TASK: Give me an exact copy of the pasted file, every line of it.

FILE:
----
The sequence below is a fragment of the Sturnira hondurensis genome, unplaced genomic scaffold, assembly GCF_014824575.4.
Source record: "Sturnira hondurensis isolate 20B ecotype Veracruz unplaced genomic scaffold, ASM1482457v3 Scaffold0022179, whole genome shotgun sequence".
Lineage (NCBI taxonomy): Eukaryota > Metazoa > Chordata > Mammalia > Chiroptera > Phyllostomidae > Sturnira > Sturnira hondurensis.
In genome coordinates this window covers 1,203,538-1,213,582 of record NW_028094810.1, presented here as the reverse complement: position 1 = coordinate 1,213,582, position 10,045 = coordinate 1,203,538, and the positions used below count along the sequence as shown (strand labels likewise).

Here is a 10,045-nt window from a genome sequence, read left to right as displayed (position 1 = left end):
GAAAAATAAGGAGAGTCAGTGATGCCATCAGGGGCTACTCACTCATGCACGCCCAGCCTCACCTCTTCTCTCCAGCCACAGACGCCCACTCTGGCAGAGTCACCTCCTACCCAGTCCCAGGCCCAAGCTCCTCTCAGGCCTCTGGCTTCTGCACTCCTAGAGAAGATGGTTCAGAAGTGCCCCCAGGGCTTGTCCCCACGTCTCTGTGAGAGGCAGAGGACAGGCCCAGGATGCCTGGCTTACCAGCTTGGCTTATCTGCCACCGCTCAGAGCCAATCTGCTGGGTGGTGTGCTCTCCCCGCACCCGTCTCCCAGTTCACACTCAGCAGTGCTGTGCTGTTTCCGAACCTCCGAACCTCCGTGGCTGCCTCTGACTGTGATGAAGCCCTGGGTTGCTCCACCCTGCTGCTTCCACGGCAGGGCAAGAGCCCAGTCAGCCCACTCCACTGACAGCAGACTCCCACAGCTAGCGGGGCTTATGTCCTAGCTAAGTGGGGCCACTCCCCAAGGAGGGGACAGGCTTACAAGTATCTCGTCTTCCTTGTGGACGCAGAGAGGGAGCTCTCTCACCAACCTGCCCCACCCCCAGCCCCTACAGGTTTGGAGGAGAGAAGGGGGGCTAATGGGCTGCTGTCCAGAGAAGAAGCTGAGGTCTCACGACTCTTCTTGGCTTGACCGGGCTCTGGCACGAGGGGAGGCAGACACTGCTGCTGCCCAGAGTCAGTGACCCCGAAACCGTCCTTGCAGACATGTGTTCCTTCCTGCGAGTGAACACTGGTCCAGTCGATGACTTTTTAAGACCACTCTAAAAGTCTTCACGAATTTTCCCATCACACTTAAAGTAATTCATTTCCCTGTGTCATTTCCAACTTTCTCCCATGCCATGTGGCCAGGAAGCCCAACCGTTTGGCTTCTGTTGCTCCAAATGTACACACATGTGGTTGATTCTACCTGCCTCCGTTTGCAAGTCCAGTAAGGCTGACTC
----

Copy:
The sequence below is a fragment of the Sturnira hondurensis genome, unplaced genomic scaffold, assembly GCF_014824575.4.
Source record: "Sturnira hondurensis isolate 20B ecotype Veracruz unplaced genomic scaffold, ASM1482457v3 Scaffold0022179, whole genome shotgun sequence".
Lineage (NCBI taxonomy): Eukaryota > Metazoa > Chordata > Mammalia > Chiroptera > Phyllostomidae > Sturnira > Sturnira hondurensis.
In genome coordinates this window covers 1,203,538-1,213,582 of record NW_028094810.1, presented here as the reverse complement: position 1 = coordinate 1,213,582, position 10,045 = coordinate 1,203,538, and the positions used below count along the sequence as shown (strand labels likewise).

Here is a 10,045-nt window from a genome sequence, read left to right as displayed (position 1 = left end):
GAAAAATAAGGAGAGTCAGTGATGCCATCAGGGGCTACTCACTCATGCACGCCCAGCCTCACCTCTTCTCTCCAGCCACAGACGCCCACTCTGGCAGAGTCACCTCCTACCCAGTCCCAGGCCCAAGCTCCTCTCAGGCCTCTGGCTTCTGCACTCCTAGAGAAGATGGTTCAGAAGTGCCCCCAGGGCTTGTCCCCACGTCTCTGTGAGAGGCAGAGGACAGGCCCAGGATGCCTGGCTTACCAGCTTGGCTTATCTGCCACCGCTCAGAGCCAATCTGCTGGGTGGTGTGCTCTCCCCGCACCCGTCTCCCAGTTCACACTCAGCAGTGCTGTGCTGTTTCCGAACCTCCGAACCTCCGTGGCTGCCTCTGACTGTGATGAAGCCCTGGGTTGCTCCACCCTGCTGCTTCCACGGCAGGGCAAGAGCCCAGTCAGCCCACTCCACTGACAGCAGACTCCCACAGCTAGCGGGGCTTATGTCCTAGCTAAGTGGGGCCACTCCCCAAGGAGGGGACAGGCTTACAAGTATCTCGTCTTCCTTGTGGACGCAGAGAGGGAGCTCTCTCACCAACCTGCCCCACCCCCAGCCCCTACAGGTTTGGAGGAGAGAAGGGGGGCTAATGGGCTGCTGTCCAGAGAAGAAGCTGAGGTCTCACGACTCTTCTTGGCTTGACCGGGCTCTGGCACGAGGGGAGGCAGACACTGCTGCTGCCCAGAGTCAGTGACCCCGAAACCGTCCTTGCAGACATGTGTTCCTTCCTGCGAGTGAACACTGGTCCAGTCGATGACTTTTTAAGACCACTCTAAAAGTCTTCACGAATTTTCCCATCACACTTAAAGTAATTCATTTCCCTGTGTCATTTCCAACTTTCTCCCATGCCATGTGGCCAGGAAGCCCAACCGTTTGGCTTCTGTTGCTCCAAATGTACACACATGTGGTTGATTCTACCTGCCTCCGTTTGCAAGTCCAGTAAGGCTGACTC